Real Numbers are Uncountable/Cantor's First Proof

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The set of real numbers $\R$ is uncountably infinite.


We prove the equivalent result that every sequence $\left\langle{x_k}\right\rangle_{k \in \N}$ omits at least one $x \in \R$.

Let $\left\langle{x_k}\right\rangle_{k \in \N}$ be a sequence of distinct real numbers.

Let a sequence of closed real intervals $\left\langle{I_n}\right\rangle$ be defined as follows:


$a_k = \min \left\{ {x_k, x_{k+1} }\right\}$
$b_k = \max \left\{ {x_k, x_{k+1} }\right\}$


$I_k = \left[{a_k \,.\,.\, b_k}\right]$

Since the terms of $\left\langle{x_k}\right\rangle_{k \in \N}$ are distinct, $a_k \ne b_k$.

Thus $I_k$ is not a singleton.


$I_{n-1} = [a_{n-1} \,.\,.\, b_{n-1}]$

It can be assumed that infinitely many of the $x_k$ lie inside $I_{n-1}$.

Otherwise the proof is complete.

Let $y$ and $z$ be the first two such terms of $\left\langle{x_k}\right\rangle_{k \in \N}$.


$a_n = \min \left\{ {y, z}\right\}$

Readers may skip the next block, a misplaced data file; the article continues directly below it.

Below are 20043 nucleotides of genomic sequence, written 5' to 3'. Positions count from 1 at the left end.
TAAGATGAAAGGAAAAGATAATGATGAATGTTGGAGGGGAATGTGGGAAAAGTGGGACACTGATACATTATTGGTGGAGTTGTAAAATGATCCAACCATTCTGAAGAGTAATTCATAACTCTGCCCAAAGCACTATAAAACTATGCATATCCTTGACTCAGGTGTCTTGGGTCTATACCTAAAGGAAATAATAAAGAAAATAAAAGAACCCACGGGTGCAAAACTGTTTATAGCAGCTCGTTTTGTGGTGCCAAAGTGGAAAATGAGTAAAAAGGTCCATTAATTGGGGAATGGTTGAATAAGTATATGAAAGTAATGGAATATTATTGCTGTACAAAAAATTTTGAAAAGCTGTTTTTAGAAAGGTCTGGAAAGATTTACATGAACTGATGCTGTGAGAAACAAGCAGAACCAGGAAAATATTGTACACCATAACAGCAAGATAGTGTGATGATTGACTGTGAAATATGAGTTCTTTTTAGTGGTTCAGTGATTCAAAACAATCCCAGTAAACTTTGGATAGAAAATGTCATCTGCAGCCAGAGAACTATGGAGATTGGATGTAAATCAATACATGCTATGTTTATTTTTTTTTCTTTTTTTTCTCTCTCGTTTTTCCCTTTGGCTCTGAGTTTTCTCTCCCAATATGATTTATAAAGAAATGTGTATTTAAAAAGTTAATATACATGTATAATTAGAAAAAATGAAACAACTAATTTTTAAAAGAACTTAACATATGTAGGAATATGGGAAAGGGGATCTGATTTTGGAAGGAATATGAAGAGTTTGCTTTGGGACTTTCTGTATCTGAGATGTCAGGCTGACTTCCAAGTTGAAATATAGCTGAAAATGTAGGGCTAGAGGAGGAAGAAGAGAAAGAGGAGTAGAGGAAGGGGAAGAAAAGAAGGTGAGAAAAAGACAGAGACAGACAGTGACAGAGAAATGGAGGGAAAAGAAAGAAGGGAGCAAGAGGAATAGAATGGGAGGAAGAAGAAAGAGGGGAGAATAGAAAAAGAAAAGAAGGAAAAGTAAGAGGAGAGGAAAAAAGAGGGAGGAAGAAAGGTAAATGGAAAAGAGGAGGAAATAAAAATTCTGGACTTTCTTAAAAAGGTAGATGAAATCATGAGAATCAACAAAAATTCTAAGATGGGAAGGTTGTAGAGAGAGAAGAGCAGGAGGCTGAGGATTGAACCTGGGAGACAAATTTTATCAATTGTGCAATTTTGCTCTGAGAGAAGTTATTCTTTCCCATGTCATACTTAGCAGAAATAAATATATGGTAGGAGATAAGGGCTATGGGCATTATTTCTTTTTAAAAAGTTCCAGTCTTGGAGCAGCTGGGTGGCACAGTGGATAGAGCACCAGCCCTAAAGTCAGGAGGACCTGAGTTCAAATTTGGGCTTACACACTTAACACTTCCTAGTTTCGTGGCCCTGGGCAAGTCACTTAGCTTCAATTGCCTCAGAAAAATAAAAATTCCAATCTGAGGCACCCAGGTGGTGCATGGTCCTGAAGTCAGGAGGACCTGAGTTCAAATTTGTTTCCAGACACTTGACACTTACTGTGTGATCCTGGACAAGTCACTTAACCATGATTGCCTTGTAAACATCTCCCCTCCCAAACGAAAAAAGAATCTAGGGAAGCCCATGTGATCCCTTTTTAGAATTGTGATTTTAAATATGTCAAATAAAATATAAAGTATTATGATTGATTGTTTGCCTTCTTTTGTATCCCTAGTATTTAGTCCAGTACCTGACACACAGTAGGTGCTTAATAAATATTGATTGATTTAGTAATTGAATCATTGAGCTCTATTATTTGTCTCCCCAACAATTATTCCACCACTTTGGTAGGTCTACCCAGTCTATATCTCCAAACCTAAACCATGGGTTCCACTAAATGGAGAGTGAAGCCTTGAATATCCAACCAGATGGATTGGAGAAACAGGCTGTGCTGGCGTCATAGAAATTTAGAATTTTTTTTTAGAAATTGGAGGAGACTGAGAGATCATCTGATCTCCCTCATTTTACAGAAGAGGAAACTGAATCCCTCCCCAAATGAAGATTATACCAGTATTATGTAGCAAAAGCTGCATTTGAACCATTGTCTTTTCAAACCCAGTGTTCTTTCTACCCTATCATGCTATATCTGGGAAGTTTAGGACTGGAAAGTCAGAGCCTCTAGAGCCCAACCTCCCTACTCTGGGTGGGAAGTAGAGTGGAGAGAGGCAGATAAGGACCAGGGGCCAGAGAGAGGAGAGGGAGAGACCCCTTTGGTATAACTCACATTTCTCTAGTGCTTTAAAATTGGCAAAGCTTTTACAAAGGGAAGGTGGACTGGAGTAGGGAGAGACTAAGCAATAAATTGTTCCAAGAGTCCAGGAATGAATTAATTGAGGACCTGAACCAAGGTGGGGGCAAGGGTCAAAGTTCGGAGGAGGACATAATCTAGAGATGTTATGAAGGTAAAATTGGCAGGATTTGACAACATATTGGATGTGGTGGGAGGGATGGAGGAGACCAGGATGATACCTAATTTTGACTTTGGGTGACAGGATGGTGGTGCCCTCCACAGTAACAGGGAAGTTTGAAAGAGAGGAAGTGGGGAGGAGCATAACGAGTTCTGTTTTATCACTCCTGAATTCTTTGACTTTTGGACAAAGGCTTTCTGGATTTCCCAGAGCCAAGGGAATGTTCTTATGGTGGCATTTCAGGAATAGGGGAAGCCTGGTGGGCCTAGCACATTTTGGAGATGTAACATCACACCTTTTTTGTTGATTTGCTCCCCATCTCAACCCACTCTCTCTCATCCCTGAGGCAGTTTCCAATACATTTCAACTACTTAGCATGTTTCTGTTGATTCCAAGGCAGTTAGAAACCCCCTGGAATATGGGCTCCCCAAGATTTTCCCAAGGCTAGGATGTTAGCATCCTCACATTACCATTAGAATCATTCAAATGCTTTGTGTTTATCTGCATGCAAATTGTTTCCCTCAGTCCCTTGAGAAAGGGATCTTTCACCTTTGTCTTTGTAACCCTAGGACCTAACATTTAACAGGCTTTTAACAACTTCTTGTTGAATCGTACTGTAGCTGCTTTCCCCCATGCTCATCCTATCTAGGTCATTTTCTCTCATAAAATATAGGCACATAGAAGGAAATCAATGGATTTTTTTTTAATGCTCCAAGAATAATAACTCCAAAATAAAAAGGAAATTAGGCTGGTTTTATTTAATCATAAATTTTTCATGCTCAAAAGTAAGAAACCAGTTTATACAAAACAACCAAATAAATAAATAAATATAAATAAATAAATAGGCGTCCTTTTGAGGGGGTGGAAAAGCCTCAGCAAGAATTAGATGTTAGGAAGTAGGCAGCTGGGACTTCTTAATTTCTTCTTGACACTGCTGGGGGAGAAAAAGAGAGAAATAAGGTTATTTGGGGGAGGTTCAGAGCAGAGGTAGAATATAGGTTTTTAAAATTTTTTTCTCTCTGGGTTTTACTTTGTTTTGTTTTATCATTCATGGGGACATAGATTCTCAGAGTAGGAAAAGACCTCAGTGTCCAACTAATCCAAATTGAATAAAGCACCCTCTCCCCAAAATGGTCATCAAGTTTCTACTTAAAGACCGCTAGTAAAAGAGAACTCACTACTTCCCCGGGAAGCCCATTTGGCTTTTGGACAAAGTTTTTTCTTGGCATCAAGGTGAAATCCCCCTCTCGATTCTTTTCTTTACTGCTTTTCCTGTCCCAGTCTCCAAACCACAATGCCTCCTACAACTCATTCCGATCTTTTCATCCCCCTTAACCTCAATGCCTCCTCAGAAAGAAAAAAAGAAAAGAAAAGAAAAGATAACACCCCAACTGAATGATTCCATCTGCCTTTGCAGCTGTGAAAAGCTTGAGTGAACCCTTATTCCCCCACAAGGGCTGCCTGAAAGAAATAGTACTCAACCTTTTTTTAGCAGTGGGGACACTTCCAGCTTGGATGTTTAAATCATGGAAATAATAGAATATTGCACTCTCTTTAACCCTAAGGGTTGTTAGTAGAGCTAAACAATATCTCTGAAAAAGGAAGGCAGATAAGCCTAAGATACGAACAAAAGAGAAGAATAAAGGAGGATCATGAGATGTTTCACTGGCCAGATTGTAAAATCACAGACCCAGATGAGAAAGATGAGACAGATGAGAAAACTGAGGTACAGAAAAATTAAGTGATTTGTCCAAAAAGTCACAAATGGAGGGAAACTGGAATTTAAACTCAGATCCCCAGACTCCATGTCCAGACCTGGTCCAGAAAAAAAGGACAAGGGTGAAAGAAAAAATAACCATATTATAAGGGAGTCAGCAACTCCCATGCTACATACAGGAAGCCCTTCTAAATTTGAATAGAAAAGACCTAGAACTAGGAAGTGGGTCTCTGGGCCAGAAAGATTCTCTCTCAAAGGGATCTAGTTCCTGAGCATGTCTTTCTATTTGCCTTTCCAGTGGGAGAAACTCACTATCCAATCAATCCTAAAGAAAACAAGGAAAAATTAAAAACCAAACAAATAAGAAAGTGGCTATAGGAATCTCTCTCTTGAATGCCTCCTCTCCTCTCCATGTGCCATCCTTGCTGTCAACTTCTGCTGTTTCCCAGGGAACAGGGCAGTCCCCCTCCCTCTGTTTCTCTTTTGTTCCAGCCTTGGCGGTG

$b_n = \min \left\{ {y, z}\right\}$
$I_n = \left[{a_n \,.\,.\, b_n}\right]$

Thus we have sequences:

$\left\langle{a_k}\right\rangle_{k \in \N}$
$\left\langle{b_k}\right\rangle_{k \in \N}$


$ a_1 < a_2 < \cdots < b_2 < b_1$

So $\left\langle{a_k}\right\rangle_{k \in \N}$ and $\left\langle{b_k}\right\rangle_{k \in \N}$ are monotone, and bounded above and bounded below respectively.

Therefore by the Monotone Convergence Theorem (Real Analysis) both are convergent.


$\displaystyle A = \lim_{k \to \infty} a_k$
$\displaystyle B = \lim_{k \to \infty} b_k$

Clearly we have $A \le B$.


$\left[{A \,.\,.\, B}\right] \ne \varnothing$

Let $h \in [A \,.\,.\, B]$.


$h \ne a_k, b_k$ for all $k$.

We claim that $h \ne x_k$ for all $k$.

Suppose that $h = x_k$ for some $k$.

Then there are only finitely many points in the sequence before $h$ occurs.

Therefore only finitely many of the $a_k$ precede $h$.

Let $a_d$ be the last element of the sequence $\left\langle{a_k}\right\rangle_{k \in \N}$ preceding $h$.

We defined $a_{d + 1}$, $b_{d+1}$ to be interior points of $I_d$, and also $h \in I_{d+1}$ by the definition of $h$.

Therefore $a_{d+1}$ must precede $h$ in the sequence, for the sequence is monotone increasing.

This is a contradiction.


Historical Note

This proof was first demonstrated by Georg Cantor.